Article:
René Lalique (1860-1945) was a French designer, who was best known for his glasswork. His career started in 1885 as a jewellery maker, but from 1911 he predominantly focused on glasswork. According to some sources, René Lalique is the best-known 20th century maker of moulded, opalescent glass, producing most of his best designs during the 1920s and 1930s.
Created in 1927 (and still in production today), the Bacchantes vase is one of Lalique’s most famous works. Featuring the young priestesses of Bacchus, the vase has become a symbol of his style, which was heavily inspired by the natural world, often included women figures and geometric lines, all typical of the Art Deco movement. However, instead of focusing on the object’s design, production and consumption in relation to it as a provocative object, the vase will be used as an example to discuss another provocative topic; the notion of fakes and copies.
Fakes and copies of artefacts have been made for thousands of years for various reasons. Whereas fakes are made to deliberately deceive, copies are made in a similar style to that of the chosen artist or designer. Oftentimes though, they are both made to deceive those less informed, for the purpose of making financial gains. The Bacchantes vase is one of the millions of objects that have been faked and copied many times since its creation. A huge number of fakes and copies of the vase as well as of other Lalique pieces have been made in, for example, Czechoslovakia but of worse quality and with altered designs. The nude female figures present on the Bacchantes vase became sources of inspiration for a multitude of other vase designs such as the ones in the images below. However, key features such as artist’s markings, quality of moulding, colours and shapes can all be indicators, hinting at whether something is a real artefact or a fake.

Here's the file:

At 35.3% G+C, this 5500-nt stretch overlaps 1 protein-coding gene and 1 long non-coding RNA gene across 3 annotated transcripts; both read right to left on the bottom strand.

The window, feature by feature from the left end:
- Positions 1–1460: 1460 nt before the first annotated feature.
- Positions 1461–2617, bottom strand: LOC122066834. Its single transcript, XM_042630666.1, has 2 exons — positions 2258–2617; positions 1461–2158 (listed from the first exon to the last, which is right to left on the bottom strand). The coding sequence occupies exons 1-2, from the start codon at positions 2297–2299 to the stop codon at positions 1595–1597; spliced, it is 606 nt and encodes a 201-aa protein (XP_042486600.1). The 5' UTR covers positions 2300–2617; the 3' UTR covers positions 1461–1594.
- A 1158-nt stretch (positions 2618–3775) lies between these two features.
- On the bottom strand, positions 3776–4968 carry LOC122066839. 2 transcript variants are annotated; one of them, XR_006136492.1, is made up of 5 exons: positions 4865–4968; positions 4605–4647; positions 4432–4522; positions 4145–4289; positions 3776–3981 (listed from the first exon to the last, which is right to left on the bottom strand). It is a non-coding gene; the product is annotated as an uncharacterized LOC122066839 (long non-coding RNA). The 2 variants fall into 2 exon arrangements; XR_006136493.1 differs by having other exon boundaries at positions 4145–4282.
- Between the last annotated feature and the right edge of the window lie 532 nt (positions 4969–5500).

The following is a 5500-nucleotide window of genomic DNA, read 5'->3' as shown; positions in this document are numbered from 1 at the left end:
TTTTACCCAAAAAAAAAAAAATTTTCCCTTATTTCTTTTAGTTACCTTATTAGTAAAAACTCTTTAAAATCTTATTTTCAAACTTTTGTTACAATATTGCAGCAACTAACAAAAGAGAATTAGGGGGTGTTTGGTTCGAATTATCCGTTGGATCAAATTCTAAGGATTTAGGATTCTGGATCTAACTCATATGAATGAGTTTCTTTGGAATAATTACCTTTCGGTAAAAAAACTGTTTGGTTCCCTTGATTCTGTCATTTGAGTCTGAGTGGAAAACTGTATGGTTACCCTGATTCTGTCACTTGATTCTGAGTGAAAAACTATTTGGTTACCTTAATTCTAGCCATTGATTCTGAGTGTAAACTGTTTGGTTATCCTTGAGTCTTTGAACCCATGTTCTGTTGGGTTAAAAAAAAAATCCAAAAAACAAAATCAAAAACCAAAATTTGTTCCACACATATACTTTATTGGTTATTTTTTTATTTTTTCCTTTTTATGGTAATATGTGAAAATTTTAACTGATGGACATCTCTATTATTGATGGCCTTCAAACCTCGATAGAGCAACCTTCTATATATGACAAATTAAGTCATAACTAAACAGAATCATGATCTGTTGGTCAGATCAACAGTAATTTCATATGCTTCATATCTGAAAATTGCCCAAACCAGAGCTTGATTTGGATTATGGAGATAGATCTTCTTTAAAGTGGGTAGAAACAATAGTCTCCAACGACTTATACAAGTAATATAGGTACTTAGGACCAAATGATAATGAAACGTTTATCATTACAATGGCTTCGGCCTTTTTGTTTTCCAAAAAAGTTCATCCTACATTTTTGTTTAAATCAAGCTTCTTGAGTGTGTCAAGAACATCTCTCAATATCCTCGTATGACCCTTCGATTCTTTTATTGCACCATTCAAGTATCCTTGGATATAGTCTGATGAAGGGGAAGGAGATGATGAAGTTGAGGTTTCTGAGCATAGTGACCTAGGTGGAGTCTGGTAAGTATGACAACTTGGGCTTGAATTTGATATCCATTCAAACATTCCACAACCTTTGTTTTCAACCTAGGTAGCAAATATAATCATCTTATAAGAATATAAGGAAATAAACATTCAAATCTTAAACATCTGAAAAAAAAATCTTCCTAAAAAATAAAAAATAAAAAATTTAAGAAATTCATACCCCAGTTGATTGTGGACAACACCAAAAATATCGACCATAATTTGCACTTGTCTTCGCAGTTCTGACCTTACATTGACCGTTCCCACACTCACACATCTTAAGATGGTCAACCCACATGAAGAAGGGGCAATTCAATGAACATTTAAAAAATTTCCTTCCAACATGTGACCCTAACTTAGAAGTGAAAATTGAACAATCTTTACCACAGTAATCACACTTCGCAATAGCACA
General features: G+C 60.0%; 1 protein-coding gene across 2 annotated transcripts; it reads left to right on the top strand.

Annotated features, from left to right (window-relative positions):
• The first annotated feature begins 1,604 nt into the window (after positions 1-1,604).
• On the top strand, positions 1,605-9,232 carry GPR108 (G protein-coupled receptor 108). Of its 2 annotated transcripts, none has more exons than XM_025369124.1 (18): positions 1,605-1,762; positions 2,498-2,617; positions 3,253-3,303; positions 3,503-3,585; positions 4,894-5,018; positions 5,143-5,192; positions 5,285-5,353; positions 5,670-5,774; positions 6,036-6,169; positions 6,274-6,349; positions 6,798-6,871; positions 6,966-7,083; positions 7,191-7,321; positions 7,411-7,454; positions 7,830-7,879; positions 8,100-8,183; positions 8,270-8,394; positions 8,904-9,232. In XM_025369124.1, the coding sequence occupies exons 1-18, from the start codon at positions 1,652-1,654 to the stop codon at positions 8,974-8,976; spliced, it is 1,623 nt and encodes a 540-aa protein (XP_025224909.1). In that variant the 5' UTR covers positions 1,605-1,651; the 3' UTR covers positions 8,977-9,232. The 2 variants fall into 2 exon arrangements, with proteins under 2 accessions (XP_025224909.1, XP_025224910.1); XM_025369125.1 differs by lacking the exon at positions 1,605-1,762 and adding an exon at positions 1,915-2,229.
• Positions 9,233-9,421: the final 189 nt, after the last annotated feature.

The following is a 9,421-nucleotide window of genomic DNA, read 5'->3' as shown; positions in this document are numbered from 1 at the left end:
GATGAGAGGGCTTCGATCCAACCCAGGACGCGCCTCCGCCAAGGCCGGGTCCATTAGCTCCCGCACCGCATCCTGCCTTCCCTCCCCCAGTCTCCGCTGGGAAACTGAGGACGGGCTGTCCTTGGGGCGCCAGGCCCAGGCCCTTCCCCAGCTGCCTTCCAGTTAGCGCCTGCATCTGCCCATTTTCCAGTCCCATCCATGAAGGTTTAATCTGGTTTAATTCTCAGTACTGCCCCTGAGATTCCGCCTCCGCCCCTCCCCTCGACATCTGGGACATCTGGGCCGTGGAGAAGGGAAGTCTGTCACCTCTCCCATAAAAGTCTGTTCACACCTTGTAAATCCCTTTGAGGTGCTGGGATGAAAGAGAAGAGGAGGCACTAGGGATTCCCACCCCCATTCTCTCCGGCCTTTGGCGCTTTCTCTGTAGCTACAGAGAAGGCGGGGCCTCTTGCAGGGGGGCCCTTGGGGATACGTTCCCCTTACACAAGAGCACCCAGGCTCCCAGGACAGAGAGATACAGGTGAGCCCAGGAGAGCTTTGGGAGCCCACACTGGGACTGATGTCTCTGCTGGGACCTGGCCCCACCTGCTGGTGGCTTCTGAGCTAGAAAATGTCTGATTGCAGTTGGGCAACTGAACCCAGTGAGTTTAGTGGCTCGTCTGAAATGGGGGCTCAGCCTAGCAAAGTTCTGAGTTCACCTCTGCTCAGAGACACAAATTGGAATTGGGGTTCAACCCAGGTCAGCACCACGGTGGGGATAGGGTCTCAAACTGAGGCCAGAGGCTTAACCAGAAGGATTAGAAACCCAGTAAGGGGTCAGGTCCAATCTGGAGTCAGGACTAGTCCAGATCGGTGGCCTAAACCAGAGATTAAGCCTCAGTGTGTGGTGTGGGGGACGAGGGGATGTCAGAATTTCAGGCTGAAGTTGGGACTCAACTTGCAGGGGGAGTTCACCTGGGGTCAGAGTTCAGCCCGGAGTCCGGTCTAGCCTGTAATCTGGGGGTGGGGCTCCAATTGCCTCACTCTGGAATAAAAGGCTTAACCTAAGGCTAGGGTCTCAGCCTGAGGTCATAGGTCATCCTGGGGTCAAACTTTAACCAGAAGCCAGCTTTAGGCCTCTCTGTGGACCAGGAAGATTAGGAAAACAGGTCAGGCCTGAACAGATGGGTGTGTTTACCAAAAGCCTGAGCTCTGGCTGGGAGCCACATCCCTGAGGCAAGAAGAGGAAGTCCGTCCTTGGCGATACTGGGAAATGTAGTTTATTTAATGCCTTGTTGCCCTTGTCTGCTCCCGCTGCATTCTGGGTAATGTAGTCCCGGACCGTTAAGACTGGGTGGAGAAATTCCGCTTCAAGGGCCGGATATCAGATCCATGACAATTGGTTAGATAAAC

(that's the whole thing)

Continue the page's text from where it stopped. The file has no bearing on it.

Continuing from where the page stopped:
Even though, forgeries were created with bad intentions, they can prove to be extremely educational and many museums keep them in their collections (whether this decision was accidental or planned is another topic of discussion). They demonstrate what at certain moments in time people perceived as valuable and fashionable, their manufacturing methods and most of all their capabilities to deceive even the most educated academics and collectors.
The world of fakes and copies raises many questions. How do you spot what is a real or a fake artefact? Is your education the most important factor in helping you to determine a fake, a copy or an original? What should museums do with fakes and copies?
Please feel free to leave comments in response to this post below. If you would like to contribute a blog post for this series, please contact the DHS Administrator: email@example.com. We welcome posts on any object or place from any era, anywhere in the world.